Imposition of liability due to product defect will necessarily involve a finding that, in 1979, defendant should have marketed either an acellular or split-cell design. Concededly, either act would have been illegal under then-existent regulations.
The illegality, however, will be due to the failure of defendant to present to the agency and procure licensing of, an alternative design, where defendant possessed the knowledge and wherewithal to do so. The jury must necessarily find that, not only was Tri-Immunol defective in 1979, but that a competing design would have been licensed by that time had it been presented to the FDA. Viewed in this manner, defendant's "physical impossibility" argument collapses because it would have been possible to have marketed a design in 1979 different from Tri-Immunol as licensed. Defendant's reasoning, which rests on its own failure to market a nondefective drug, is therefore rejected.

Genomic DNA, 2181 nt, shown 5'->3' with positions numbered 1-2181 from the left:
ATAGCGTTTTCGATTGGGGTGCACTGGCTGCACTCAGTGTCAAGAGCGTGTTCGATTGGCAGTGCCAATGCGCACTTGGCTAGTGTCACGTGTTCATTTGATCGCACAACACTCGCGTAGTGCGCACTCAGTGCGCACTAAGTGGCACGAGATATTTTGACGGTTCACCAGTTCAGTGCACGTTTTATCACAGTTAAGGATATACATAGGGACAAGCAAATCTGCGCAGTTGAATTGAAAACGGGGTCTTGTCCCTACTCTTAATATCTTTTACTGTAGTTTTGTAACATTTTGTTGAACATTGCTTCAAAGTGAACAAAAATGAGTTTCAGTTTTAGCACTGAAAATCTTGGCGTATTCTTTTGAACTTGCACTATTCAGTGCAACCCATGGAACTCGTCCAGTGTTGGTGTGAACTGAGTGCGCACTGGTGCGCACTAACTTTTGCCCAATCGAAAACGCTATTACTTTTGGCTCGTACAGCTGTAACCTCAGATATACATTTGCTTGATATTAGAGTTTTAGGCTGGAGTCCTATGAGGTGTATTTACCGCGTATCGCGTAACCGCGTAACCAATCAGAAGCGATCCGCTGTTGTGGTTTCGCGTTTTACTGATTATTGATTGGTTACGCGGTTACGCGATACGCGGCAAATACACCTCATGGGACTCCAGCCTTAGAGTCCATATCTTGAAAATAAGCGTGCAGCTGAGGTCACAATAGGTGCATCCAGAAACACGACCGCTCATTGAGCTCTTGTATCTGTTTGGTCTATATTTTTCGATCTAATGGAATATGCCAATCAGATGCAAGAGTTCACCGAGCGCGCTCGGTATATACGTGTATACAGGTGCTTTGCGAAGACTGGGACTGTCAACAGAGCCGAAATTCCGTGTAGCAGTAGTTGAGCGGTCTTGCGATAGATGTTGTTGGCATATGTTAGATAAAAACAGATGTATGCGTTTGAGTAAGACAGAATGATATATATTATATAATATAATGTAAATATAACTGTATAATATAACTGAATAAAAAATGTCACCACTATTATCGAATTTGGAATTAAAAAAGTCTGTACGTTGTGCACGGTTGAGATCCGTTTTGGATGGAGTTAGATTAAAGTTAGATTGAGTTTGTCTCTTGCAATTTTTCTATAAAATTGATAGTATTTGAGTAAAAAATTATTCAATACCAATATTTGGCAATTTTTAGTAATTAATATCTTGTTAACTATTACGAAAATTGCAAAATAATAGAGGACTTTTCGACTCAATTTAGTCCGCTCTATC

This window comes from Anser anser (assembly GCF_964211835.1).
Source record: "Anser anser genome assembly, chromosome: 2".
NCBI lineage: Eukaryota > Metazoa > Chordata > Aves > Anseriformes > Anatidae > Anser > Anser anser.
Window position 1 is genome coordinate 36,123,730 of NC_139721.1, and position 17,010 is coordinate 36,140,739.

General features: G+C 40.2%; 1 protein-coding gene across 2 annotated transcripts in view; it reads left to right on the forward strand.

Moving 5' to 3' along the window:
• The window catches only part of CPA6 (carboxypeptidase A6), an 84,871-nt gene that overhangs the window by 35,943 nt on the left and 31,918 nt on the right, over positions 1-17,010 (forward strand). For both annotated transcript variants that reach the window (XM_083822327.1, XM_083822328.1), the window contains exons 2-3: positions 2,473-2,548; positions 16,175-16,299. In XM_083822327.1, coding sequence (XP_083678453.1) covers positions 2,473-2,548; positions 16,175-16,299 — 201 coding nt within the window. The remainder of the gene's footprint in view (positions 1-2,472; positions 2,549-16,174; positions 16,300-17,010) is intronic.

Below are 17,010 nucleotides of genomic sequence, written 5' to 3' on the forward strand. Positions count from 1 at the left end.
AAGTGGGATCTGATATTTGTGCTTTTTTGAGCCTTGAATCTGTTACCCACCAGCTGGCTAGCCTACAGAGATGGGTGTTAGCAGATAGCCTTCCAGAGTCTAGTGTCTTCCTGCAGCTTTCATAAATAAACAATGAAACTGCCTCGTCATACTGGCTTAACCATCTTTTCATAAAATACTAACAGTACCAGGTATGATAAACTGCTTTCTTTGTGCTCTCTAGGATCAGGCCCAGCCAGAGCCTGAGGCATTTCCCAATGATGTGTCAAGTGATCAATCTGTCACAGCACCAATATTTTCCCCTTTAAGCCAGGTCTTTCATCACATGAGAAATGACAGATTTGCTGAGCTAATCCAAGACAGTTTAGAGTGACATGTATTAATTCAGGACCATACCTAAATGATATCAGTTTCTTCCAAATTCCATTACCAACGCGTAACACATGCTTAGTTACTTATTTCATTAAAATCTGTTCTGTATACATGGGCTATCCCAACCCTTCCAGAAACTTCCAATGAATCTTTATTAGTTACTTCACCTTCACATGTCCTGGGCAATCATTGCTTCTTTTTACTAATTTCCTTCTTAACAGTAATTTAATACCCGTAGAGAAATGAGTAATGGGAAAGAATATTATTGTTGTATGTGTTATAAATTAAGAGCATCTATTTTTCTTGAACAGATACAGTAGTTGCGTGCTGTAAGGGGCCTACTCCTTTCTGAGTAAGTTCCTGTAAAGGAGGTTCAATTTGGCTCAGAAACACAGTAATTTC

Finally, I reject defendant's argument that a verdict for plaintiff would conflict with Congress' goal of nationwide child immunization against pertussis. It is not immediately apparent how the field of products liability, which is designed to protect consumers, conflicts with this goal.
Defendant's argument, that a verdict for plaintiff will involve a finding that children in New York should not have received DTP inoculations in 1979, falls wide of the mark. The essence of a successful products liability
When Congress or the appropriate agency wishes to preempt a given area of state law, they certainly have no history of being bashful in saying so. See Hillsborough County, 471 U.S. at 713, 105 S.Ct. at 2375. Here, despite the web of statutes and regulations concerning the pertussis vaccine, there is nothing to indicate an intention to supplant state tort remedies based on defects in that vaccine. Accordingly, the Court declines to infer preemption of these state laws, which repose in the bosom of the police power.
For the foregoing reasons, summary judgment to dismiss plaintiff's claims to the extent they are based on defective manufacture and failure to warn are granted. The motion for summary judgment to dismiss Count IV is granted. In all other respects the motion is denied.